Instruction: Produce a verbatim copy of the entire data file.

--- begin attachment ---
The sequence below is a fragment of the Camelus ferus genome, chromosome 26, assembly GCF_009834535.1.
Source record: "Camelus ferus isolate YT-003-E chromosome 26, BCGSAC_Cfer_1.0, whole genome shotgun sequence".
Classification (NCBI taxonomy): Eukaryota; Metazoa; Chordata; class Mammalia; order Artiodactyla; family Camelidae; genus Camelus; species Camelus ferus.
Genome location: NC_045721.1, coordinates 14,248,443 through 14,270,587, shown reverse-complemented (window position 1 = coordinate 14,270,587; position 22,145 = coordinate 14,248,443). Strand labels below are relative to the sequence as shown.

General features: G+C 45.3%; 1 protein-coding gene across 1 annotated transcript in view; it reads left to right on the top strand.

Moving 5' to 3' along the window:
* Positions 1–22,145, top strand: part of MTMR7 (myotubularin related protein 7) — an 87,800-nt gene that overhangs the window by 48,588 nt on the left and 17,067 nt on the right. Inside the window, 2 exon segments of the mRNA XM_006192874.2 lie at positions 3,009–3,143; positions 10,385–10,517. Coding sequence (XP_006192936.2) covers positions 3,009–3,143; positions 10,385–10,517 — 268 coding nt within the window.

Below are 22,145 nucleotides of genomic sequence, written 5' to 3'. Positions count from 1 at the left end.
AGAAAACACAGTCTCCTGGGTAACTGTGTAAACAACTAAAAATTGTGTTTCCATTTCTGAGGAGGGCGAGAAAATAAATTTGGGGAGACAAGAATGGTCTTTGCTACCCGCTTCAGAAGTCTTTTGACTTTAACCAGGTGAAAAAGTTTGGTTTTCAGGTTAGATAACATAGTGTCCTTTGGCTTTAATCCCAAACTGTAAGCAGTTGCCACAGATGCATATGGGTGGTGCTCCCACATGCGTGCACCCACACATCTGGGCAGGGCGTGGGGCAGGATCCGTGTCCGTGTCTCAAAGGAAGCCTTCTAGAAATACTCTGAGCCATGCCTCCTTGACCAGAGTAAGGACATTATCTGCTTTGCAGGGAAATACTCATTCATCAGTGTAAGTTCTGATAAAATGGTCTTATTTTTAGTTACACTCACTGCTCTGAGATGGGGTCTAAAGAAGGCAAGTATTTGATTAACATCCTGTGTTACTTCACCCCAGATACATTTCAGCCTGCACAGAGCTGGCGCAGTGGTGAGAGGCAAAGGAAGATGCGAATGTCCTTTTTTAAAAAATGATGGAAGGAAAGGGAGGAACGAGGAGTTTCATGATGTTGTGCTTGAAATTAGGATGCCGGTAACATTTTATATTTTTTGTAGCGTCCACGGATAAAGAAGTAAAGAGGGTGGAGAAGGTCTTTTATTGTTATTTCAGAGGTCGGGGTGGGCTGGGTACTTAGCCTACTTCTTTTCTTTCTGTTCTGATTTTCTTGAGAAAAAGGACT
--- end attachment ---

The sequence below is a fragment of the Camelus ferus genome, chromosome 26, assembly GCF_009834535.1.
Source record: "Camelus ferus isolate YT-003-E chromosome 26, BCGSAC_Cfer_1.0, whole genome shotgun sequence".
Classification (NCBI taxonomy): Eukaryota; Metazoa; Chordata; class Mammalia; order Artiodactyla; family Camelidae; genus Camelus; species Camelus ferus.
Genome location: NC_045721.1, coordinates 14,248,443 through 14,270,587, shown reverse-complemented (window position 1 = coordinate 14,270,587; position 22,145 = coordinate 14,248,443). Strand labels below are relative to the sequence as shown.

General features: G+C 45.3%; 1 protein-coding gene across 1 annotated transcript in view; it reads left to right on the top strand.

Moving 5' to 3' along the window:
* Positions 1–22,145, top strand: part of MTMR7 (myotubularin related protein 7) — an 87,800-nt gene that overhangs the window by 48,588 nt on the left and 17,067 nt on the right. Inside the window, 2 exon segments of the mRNA XM_006192874.2 lie at positions 3,009–3,143; positions 10,385–10,517. Coding sequence (XP_006192936.2) covers positions 3,009–3,143; positions 10,385–10,517 — 268 coding nt within the window.

Below are 22,145 nucleotides of genomic sequence, written 5' to 3'. Positions count from 1 at the left end.
AGAAAACACAGTCTCCTGGGTAACTGTGTAAACAACTAAAAATTGTGTTTCCATTTCTGAGGAGGGCGAGAAAATAAATTTGGGGAGACAAGAATGGTCTTTGCTACCCGCTTCAGAAGTCTTTTGACTTTAACCAGGTGAAAAAGTTTGGTTTTCAGGTTAGATAACATAGTGTCCTTTGGCTTTAATCCCAAACTGTAAGCAGTTGCCACAGATGCATATGGGTGGTGCTCCCACATGCGTGCACCCACACATCTGGGCAGGGCGTGGGGCAGGATCCGTGTCCGTGTCTCAAAGGAAGCCTTCTAGAAATACTCTGAGCCATGCCTCCTTGACCAGAGTAAGGACATTATCTGCTTTGCAGGGAAATACTCATTCATCAGTGTAAGTTCTGATAAAATGGTCTTATTTTTAGTTACACTCACTGCTCTGAGATGGGGTCTAAAGAAGGCAAGTATTTGATTAACATCCTGTGTTACTTCACCCCAGATACATTTCAGCCTGCACAGAGCTGGCGCAGTGGTGAGAGGCAAAGGAAGATGCGAATGTCCTTTTTTAAAAAATGATGGAAGGAAAGGGAGGAACGAGGAGTTTCATGATGTTGTGCTTGAAATTAGGATGCCGGTAACATTTTATATTTTTTGTAGCGTCCACGGATAAAGAAGTAAAGAGGGTGGAGAAGGTCTTTTATTGTTATTTCAGAGGTCGGGGTGGGCTGGGTACTTAGCCTACTTCTTTTCTTTCTGTTCTGATTTTCTTGAGAAAAAGGACT